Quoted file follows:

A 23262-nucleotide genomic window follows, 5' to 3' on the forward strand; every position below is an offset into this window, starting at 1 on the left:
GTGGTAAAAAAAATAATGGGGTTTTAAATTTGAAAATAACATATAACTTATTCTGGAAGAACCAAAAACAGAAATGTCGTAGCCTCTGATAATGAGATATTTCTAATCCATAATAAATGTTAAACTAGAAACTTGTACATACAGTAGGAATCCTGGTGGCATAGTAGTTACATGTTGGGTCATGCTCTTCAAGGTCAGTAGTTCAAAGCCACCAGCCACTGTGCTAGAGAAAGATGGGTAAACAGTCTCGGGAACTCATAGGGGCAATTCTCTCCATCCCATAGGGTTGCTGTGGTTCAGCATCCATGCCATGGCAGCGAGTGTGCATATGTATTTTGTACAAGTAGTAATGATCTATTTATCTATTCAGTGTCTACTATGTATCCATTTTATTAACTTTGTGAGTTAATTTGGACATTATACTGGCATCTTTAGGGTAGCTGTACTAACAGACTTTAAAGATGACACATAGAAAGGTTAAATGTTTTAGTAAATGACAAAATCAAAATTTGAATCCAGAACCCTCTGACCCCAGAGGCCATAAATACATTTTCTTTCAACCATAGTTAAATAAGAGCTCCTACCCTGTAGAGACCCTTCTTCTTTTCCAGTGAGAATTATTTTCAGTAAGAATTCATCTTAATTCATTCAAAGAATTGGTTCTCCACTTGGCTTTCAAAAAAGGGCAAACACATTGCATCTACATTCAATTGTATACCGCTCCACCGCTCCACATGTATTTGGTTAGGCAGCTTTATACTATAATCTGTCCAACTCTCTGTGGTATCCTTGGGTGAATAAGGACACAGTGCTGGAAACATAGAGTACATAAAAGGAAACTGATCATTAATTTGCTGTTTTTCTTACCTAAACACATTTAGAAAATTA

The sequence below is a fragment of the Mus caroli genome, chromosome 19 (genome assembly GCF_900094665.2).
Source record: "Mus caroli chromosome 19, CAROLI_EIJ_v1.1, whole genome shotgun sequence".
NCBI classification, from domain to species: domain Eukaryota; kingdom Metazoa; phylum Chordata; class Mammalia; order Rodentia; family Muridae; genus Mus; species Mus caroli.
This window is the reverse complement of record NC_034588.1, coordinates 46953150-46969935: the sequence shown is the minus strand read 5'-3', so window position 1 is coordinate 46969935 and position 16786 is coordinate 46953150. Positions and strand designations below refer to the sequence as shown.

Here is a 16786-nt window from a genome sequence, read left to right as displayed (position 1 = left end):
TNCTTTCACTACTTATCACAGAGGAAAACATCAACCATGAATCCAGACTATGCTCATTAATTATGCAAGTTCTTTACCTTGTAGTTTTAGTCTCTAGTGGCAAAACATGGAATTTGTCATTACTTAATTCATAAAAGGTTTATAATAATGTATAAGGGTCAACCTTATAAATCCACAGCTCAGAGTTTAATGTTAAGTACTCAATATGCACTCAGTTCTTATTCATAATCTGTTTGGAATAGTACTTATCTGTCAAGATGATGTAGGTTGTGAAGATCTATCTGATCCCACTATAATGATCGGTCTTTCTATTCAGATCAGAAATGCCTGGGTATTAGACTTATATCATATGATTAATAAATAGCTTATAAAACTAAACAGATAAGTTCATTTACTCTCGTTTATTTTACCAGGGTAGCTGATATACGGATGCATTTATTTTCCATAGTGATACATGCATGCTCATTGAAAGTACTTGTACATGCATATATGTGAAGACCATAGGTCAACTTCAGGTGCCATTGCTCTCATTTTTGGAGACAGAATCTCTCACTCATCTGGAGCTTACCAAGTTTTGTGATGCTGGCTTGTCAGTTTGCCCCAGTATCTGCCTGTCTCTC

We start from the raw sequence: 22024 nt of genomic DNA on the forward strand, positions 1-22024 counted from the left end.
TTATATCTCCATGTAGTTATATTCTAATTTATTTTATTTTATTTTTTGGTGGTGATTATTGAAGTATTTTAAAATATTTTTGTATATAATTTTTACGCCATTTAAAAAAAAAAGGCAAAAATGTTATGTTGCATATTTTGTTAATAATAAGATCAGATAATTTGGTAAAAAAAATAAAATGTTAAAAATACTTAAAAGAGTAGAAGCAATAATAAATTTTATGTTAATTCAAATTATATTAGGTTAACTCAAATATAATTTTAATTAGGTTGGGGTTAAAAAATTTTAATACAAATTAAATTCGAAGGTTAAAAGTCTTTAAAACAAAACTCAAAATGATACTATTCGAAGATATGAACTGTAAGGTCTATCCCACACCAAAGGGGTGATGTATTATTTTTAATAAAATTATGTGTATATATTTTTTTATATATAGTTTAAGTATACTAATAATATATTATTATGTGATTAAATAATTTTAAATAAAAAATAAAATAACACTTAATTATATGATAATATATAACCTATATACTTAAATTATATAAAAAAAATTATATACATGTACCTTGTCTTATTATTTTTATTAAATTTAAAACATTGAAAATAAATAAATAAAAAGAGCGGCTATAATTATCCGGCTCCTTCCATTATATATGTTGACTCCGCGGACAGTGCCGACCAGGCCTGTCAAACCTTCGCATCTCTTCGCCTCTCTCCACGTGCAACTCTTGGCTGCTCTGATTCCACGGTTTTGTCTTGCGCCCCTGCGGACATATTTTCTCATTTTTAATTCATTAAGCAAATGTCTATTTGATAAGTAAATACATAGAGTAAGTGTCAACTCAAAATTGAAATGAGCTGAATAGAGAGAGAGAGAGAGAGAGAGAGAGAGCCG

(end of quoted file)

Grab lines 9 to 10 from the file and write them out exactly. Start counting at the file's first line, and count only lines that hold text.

We start from the raw sequence: 22024 nt of genomic DNA on the forward strand, positions 1-22024 counted from the left end.
TTATATCTCCATGTAGTTATATTCTAATTTATTTTATTTTATTTTTTGGTGGTGATTATTGAAGTATTTTAAAATATTTTTGTATATAATTTTTACGCCATTTAAAAAAAAAAGGCAAAAATGTTATGTTGCATATTTTGTTAATAATAAGATCAGATAATTTGGTAAAAAAAATAAAATGTTAAAAATACTTAAAAGAGTAGAAGCAATAATAAATTTTATGTTAATTCAAATTATATTAGGTTAACTCAAATATAATTTTAATTAGGTTGGGGTTAAAAAATTTTAATACAAATTAAATTCGAAGGTTAAAAGTCTTTAAAACAAAACTCAAAATGATACTATTCGAAGATATGAACTGTAAGGTCTATCCCACACCAAAGGGGTGATGTATTATTTTTAATAAAATTATGTGTATATATTTTTTTATATATAGTTTAAGTATACTAATAATATATTATTATGTGATTAAATAATTTTAAATAAAAAATAAAATAACACTTAATTATATGATAATATATAACCTATATACTTAAATTATATAAAAAAAATTATATACATGTACCTTGTCTTATTATTTTTATTAAATTTAAAACATTGAAAATAAATAAATAAAAAGAGCGGCTATAATTATCCGGCTCCTTCCATTATATATGTTGACTCCGCGGACAGTGCCGACCAGGCCTGTCAAACCTTCGCATCTCTTCGCCTCTCTCCACGTGCAACTCTTGGCTGCTCTGATTCCACGGTTTTGTCTTGCGCCCCTGCGGACATATTTTCTCATTTTTAATTCATTAAGCAAATGTCTATTTGATAAGTAAATACATAGAGTAAGTGTCAACTCAAAATTGAAATGAGCTGAATAGAGAGAGAGAGAGAGAGAGAGAGAGAGCCG